Well the answer is that they minimise the conscious effort required to perform a behaviour. And this is vital for overcoming the barriers to developing new skills.
Let’s take an example. Mark is an engineer, and he needs to prepare a presentation to introduce his new product to his customers. Mark is also a busy guy, and despite his best intentions, events in his day conspired against his plans and he’s only left with 15 minutes to prepare it.
In Mark’s situation, which of the following is more likely to happen?:
- He tries hard to remember what he learnt in the training. He digs around his drawers for the handouts and notes he took. He looks through them and thinks of how best to use this to prepare his presentation.
- He panics and reverts to his old habits; just writing everything that comes to mind on two dozen PPT slides.
When under pressure, people revert to old habits.
Pressure depletes precious energy, our capacity for conscious effort, and our stores of willpower. And when those are low, the only thing we can do is revert back to behaviours that require the least amount of energy, and those are old habits.
But if we change Mark’s situation slightly, we might get a different result.
Maybe we taught Mark a structure that he can use to prepare his presentations. This structure is logical, it’s easy to use, and it helps his customers understand his ideas more easily.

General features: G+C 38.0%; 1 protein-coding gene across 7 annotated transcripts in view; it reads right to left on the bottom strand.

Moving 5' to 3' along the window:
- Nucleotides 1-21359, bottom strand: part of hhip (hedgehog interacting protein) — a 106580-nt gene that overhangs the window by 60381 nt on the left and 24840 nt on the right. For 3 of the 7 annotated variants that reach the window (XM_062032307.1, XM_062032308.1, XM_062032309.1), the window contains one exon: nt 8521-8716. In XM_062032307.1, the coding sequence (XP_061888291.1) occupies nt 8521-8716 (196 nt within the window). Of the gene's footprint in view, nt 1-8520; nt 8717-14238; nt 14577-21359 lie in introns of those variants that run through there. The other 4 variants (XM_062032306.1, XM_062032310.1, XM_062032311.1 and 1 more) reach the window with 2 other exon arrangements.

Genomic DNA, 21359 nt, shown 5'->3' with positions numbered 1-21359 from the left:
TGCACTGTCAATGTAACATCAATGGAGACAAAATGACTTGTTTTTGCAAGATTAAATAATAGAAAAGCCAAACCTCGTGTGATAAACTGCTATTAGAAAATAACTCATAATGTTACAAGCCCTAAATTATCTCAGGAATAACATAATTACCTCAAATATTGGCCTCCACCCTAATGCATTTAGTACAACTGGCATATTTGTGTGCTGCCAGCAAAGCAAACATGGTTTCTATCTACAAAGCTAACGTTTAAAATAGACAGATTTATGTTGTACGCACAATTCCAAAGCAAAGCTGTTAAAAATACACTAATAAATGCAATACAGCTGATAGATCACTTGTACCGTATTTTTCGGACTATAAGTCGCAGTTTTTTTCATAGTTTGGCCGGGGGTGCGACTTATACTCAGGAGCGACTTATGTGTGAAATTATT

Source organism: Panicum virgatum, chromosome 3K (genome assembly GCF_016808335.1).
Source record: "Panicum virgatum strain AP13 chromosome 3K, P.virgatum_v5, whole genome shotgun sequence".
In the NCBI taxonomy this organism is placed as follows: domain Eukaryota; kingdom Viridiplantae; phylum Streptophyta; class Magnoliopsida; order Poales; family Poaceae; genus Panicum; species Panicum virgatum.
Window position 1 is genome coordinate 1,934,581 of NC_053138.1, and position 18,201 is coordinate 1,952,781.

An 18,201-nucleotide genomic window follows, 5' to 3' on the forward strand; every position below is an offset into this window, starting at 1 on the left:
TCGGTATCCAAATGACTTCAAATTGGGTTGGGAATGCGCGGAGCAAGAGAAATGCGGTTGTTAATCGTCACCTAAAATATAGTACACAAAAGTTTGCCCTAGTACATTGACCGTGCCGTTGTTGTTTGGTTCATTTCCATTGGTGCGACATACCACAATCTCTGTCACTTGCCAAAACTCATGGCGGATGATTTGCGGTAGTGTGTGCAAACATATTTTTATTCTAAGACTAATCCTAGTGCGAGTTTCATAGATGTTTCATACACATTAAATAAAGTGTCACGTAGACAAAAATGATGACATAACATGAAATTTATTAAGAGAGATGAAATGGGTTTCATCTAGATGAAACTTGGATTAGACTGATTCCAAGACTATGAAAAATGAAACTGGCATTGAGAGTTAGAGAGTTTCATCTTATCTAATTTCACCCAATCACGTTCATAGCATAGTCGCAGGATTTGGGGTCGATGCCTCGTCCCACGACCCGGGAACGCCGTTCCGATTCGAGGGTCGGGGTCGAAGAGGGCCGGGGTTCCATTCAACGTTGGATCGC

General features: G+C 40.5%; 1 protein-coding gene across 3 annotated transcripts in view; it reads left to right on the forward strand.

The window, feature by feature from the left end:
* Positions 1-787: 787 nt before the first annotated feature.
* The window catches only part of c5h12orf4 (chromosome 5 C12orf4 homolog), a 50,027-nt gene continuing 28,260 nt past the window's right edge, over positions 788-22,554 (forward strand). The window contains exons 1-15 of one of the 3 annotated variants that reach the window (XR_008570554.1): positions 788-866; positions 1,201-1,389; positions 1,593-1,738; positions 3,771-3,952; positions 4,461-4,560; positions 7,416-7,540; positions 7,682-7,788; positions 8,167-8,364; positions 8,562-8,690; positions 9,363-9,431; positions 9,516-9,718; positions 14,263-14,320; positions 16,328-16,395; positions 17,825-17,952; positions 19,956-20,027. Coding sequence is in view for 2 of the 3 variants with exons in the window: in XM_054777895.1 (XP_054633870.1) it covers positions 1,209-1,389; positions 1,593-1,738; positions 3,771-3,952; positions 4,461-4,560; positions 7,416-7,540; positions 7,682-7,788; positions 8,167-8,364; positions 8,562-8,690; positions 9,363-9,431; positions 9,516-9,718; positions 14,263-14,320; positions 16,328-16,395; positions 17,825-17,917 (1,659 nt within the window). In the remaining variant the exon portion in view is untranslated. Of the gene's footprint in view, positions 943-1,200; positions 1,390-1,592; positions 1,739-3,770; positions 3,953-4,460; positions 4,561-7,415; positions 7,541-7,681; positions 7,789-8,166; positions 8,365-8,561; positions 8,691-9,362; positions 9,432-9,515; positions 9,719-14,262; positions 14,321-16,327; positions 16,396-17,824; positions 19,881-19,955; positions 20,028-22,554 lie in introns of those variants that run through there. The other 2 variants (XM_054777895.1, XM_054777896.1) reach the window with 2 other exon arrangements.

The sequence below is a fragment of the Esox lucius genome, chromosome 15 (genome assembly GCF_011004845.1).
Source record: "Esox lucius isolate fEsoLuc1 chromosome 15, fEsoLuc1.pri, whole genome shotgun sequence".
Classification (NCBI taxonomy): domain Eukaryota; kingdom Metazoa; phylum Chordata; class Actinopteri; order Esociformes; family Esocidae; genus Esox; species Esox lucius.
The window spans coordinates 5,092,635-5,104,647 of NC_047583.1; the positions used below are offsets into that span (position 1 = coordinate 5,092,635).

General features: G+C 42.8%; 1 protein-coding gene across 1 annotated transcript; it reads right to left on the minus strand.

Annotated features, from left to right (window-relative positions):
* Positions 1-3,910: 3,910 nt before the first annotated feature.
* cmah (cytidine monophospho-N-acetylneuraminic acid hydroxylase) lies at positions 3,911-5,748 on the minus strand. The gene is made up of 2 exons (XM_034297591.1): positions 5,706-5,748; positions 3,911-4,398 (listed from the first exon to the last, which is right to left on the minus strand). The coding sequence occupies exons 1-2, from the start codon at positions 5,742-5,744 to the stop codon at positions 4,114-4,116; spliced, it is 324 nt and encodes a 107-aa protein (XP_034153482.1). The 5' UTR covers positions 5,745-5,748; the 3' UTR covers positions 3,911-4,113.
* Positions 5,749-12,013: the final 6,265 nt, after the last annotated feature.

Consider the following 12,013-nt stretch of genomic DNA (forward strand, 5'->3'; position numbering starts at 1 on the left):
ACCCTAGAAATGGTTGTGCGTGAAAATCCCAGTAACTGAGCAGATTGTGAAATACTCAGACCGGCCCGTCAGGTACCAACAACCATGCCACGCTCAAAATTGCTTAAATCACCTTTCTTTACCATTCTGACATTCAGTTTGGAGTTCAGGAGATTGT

So we could put this structure on a sheet of paper. A simple infographic that shows the structure and what information to include at each part of it. It might even include some good examples. Then he hangs this on his office wall, right next to where his computer is.
So when he needs to prepare a presentation in a rush, he sees that infographic hanging on his wall next to his computer and instantly refers to it. He no longer has to think about what that structure was, or dig through his drawers to find it. It’s just there, and it does all his thinking for him.
OK, maybe you’re still skeptical. Maybe you think a sheet of paper won’t make any significant difference to his presentation skills. Maybe you think I’m being too optimistic that Mark will use this sheet of paper.
Well, I’m not being too optimistic, and I’ll show you why in a little while, but…
…There is a Catch
These tools need to be designed well. Not just well, really well. Really, really, really well.
As an analogy, consider the path to my building in the compound I live in.
If I follow that path from the main entrance to my building, it takes a total of 4 minutes. That’s 4 minutes of walking time. And for people who sometimes just want to get home and crash out on their sofa and watch Netflix, 4 minutes is a long time. So something interesting happened…
…People created a new path. If you take a left turn straight after the main entrance, you will walk through a series of bushes and trees directly to my building.
Walking this shortcut takes a grand total of 30 seconds. And that’s what I started to do. As did a whole bunch of other people. We took the shortcut through the bushes and trees, and we took it so often that eventually we created a new path.
In the field of design, this phenomenon is known as the path of desire. And if I’m going to design a product, a service, or even a tool, it had better follow the user’s path of desire, because otherwise they won’t use it.